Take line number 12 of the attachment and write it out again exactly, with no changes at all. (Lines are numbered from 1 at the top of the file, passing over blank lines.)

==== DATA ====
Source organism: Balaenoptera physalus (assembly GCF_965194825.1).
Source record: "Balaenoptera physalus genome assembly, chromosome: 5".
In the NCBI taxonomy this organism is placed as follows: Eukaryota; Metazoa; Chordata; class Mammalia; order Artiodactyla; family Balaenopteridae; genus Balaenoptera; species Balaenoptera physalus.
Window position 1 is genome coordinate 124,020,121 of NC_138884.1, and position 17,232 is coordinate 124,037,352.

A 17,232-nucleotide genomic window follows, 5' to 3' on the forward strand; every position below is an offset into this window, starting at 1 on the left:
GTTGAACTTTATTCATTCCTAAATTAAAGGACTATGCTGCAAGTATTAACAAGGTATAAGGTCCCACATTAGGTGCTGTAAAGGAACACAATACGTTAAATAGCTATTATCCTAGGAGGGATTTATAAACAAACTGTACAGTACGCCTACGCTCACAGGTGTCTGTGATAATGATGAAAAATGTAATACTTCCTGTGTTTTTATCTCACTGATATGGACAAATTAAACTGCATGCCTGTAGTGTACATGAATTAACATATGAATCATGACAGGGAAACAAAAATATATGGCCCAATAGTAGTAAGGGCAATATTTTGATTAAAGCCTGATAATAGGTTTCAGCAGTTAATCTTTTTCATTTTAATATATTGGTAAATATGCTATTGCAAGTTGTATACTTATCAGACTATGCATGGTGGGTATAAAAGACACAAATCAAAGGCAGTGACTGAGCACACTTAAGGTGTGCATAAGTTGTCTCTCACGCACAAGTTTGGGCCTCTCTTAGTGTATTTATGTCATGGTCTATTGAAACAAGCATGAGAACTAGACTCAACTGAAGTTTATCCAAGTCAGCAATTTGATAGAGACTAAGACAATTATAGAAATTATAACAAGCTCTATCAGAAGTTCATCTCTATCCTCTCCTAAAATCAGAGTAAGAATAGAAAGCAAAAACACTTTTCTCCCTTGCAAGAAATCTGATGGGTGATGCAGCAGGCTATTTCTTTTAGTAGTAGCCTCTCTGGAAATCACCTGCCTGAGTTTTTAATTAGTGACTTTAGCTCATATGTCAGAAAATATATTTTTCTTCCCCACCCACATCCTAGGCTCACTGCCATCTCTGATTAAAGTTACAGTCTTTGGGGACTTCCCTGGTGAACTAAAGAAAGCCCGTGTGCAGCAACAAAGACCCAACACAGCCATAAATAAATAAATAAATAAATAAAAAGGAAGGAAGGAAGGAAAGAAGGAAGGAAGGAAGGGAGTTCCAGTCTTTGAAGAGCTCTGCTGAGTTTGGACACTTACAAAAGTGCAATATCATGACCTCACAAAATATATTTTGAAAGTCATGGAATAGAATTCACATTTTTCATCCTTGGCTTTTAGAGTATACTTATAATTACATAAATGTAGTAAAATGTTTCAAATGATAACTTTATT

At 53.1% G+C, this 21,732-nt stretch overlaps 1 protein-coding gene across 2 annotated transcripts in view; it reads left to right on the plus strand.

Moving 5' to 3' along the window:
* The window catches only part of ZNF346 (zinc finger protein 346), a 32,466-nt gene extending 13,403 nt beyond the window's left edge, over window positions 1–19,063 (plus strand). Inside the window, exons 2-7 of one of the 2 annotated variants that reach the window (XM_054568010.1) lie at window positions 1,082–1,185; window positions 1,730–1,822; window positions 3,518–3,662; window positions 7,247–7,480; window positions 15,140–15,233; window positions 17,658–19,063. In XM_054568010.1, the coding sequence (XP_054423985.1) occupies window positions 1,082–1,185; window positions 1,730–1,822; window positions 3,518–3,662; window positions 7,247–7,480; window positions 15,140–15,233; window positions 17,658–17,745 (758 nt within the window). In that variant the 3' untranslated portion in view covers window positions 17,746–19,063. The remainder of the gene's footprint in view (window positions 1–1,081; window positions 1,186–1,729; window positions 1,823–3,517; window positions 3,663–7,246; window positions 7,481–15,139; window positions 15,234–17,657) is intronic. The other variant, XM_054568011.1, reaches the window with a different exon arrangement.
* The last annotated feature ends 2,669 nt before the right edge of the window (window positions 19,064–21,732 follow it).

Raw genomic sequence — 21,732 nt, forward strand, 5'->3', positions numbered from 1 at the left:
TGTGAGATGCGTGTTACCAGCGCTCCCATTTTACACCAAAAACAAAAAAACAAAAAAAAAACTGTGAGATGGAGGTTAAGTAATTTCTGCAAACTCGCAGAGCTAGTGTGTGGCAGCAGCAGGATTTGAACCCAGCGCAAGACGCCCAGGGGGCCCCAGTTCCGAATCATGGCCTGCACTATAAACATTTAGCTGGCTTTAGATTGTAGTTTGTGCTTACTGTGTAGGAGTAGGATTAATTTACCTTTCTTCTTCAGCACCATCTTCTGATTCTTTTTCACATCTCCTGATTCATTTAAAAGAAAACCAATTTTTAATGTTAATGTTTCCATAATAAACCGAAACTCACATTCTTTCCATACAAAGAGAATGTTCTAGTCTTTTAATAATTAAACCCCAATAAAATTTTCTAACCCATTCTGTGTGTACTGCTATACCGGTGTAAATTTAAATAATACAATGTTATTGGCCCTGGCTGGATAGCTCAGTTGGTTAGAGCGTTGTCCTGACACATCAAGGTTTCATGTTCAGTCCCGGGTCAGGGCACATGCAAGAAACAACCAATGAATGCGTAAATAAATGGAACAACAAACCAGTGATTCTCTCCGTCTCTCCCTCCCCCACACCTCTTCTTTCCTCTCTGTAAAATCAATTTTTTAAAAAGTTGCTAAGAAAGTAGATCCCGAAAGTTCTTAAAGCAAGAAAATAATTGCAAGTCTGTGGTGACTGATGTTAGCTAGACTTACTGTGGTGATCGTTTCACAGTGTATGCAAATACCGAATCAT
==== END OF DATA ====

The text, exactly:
TGTGAGATGCGTGTTACCAGCGCTCCCATTTTACACCAAAAACAAAAAAACAAAAAAAAAACTGTGAGATGGAGGTTAAGTAATTTCTGCAAACTCGCAGAGCTAGTGTGTGGCAGCAGCAGGATTTGAACCCAGCGCAAGACGCCCAGGGGGCCCCAGTTCCGAATCATGGCCTGCACTATAAACATTTAGCTGGCTTTAGATTGTAGTTTGTGCTTACTGTGTAGGAGTAGGATTAATTTACCTTTCTTCTTCAGCACCATCTTCTGATTCTTTTTCACATCTCCTGATTCATTTAAAAGAAAACCAATTTTTAATGTTAATGTTTCCATAATAAACCGAAACTCACATTCTTTCCATACAAAGAGAATGTTCTAGTCTTTTAATAATTAAACCCCAATAAAATTTTCTAACCCATTCTGTGTGTACTGCTATACCGGTGTAAATTTAAATAATACAATGTTATTGGCCCTGGCTGGATAGCTCAGTTGGTTAGAGCGTTGTCCTGACACATCAAGGTTTCATGTTCAGTCCCGGGTCAGGGCACATGCAAGAAACAACCAATGAATGCGTAAATAAATGGAACAACAAACCAGTGATTCTCTCCGTCTCTCCCTCCCCCACACCTCTTCTTTCCTCTCTGTAAAATCAATTTTTTAAAAAGTTGCTAAGAAAGTAGATCCCGAAAGTTCTTAAAGCAAGAAAATAATTGCAAGTCTGTGGTGACTGATGTTAGCTAGACTTACTGTGGTGATCGTTTCACAGTGTATGCAAATACCGAATCAT